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Ex-Deloitte Risk Chief Settles Claim He Took Casino Markers

A former Deloitte LLP executive will be suspended from practicing as an accountant for two years after settling U.S. regulatory claims that he took thousands of dollars in markers while serving as an adviser on the firm’s audit of a casino gaming corporation.

The Securities and Exchange Commission action against James T. Adams, 62, was announced by the agency in a statement today outlining settlement of its administrative case. Adams, who was Deloitte’s chief risk officer, was accused of drawing markers -- which are used by a casino customer to receive gaming chips drawn against a line of credit -- from July 2009 until he retired from the firm in May 2010, the SEC said.

“The transactions by which Adams accepted the casino markers were loans from an audit client that are prohibited by the auditor independence rules,” Scott W. Friestad, associate director in the SEC’s enforcement unit, said in the statement. “Through his extensive use of casino markers, Adams clearly violated the rules and put his own desires ahead of his client’s interests.”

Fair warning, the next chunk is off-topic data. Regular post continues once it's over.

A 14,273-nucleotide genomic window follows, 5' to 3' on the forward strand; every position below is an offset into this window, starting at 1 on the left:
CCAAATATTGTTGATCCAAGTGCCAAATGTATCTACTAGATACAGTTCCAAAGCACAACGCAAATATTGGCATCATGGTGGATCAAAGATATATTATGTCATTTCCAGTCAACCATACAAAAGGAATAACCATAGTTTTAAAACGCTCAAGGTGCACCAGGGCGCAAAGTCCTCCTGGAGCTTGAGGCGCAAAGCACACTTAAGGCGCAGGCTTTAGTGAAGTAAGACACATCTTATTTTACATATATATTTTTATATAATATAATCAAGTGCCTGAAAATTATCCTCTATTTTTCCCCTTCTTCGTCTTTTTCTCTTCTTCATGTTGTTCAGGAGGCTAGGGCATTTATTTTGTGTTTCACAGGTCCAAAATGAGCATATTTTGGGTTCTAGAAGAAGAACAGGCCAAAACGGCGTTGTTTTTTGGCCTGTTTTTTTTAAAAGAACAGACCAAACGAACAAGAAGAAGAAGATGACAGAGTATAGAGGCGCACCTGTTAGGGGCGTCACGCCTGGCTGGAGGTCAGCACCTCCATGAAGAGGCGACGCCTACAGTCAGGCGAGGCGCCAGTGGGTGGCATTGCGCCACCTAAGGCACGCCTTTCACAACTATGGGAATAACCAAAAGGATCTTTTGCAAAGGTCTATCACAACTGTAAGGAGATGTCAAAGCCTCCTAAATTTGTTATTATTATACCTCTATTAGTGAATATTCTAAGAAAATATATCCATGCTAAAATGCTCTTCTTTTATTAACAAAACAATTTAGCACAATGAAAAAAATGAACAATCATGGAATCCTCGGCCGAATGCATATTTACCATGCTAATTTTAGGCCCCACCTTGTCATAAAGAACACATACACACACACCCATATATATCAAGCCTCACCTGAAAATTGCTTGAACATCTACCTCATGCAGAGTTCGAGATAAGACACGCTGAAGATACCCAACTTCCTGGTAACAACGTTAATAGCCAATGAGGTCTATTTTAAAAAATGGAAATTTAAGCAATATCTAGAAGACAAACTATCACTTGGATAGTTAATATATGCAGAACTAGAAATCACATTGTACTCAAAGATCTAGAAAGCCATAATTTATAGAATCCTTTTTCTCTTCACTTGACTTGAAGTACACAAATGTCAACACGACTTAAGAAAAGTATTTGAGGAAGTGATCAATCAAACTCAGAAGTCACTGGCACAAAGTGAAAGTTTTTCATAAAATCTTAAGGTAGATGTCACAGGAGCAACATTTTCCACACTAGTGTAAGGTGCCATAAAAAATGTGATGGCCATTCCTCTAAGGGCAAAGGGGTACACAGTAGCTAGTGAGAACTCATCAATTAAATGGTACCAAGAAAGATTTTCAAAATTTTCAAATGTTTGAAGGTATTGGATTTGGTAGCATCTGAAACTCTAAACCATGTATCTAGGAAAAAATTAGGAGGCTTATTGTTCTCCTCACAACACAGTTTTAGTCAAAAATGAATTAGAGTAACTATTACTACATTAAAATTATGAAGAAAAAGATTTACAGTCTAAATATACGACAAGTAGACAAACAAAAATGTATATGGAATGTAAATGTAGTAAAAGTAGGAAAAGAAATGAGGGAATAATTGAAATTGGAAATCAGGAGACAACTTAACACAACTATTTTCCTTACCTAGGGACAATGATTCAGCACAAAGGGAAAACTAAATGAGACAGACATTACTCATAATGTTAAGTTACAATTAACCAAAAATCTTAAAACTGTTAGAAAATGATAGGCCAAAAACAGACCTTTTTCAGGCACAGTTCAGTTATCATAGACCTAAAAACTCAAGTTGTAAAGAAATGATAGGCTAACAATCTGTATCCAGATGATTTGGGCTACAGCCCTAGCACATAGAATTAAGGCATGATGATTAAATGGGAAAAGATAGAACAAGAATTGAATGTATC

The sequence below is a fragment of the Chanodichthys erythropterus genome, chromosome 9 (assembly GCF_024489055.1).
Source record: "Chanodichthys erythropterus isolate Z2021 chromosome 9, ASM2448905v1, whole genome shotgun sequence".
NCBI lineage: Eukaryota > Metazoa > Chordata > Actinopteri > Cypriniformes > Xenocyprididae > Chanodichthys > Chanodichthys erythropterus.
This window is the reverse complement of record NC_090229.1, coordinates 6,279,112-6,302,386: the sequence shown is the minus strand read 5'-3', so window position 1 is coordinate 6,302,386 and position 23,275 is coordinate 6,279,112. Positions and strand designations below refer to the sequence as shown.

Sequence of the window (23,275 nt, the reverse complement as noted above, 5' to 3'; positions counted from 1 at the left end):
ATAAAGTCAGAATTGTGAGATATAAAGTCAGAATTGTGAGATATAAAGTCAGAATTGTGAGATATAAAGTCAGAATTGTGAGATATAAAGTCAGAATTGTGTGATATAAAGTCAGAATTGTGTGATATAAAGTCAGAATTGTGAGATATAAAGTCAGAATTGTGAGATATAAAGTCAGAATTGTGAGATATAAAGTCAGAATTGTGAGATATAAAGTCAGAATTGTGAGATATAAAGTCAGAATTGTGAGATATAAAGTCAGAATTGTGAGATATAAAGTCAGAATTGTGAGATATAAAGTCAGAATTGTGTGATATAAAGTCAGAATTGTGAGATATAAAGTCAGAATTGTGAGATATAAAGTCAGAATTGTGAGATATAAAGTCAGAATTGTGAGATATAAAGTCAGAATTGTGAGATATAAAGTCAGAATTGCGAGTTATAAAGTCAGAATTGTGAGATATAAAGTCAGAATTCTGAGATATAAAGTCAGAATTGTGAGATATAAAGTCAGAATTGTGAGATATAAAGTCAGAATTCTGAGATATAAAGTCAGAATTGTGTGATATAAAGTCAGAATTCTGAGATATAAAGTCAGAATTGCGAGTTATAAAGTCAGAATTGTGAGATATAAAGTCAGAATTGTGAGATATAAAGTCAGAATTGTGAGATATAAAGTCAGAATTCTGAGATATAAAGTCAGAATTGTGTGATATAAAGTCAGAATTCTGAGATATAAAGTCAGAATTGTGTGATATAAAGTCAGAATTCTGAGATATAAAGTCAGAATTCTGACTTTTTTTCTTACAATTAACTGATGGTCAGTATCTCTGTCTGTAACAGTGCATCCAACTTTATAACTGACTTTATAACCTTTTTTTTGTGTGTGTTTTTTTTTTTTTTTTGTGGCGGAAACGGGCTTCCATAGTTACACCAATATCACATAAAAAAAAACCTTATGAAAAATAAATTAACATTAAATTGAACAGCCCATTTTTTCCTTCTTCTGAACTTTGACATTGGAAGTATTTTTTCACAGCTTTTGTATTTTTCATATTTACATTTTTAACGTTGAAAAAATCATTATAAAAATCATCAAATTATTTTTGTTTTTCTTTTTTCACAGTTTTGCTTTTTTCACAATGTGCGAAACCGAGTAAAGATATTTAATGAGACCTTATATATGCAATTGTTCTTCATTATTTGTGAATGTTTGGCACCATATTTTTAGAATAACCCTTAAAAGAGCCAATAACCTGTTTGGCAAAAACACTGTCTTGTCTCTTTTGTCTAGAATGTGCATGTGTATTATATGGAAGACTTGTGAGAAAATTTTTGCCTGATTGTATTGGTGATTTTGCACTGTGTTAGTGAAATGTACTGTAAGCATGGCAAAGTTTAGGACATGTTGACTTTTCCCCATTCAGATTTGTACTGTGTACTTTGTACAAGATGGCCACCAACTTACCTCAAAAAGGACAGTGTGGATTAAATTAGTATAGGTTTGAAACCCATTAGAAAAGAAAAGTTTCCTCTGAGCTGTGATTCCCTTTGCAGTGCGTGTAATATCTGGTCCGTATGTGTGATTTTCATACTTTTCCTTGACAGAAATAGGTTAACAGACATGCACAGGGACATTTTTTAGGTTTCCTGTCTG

Adams, a California resident who had worked at Deloitte and predecessor firms since 1974, concealed his casino markers and lied to another partner when asked if he had markers from audit clients, the SEC said.

“Deloitte fully cooperated with the SEC in its investigation,” Jonathan Gandal, a spokesman for the firm, said in an e-mail statement. “This former partner’s conduct plainly violated Deloitte’s policies, and he lied to Deloitte to conceal his actions. Mr. Adams is no longer part of our organization, and we strongly condemn his conduct.”

Scott Schreiber, an attorney for Adams at Arnold & Porter LLP in Washington, declined to comment on the settlement.

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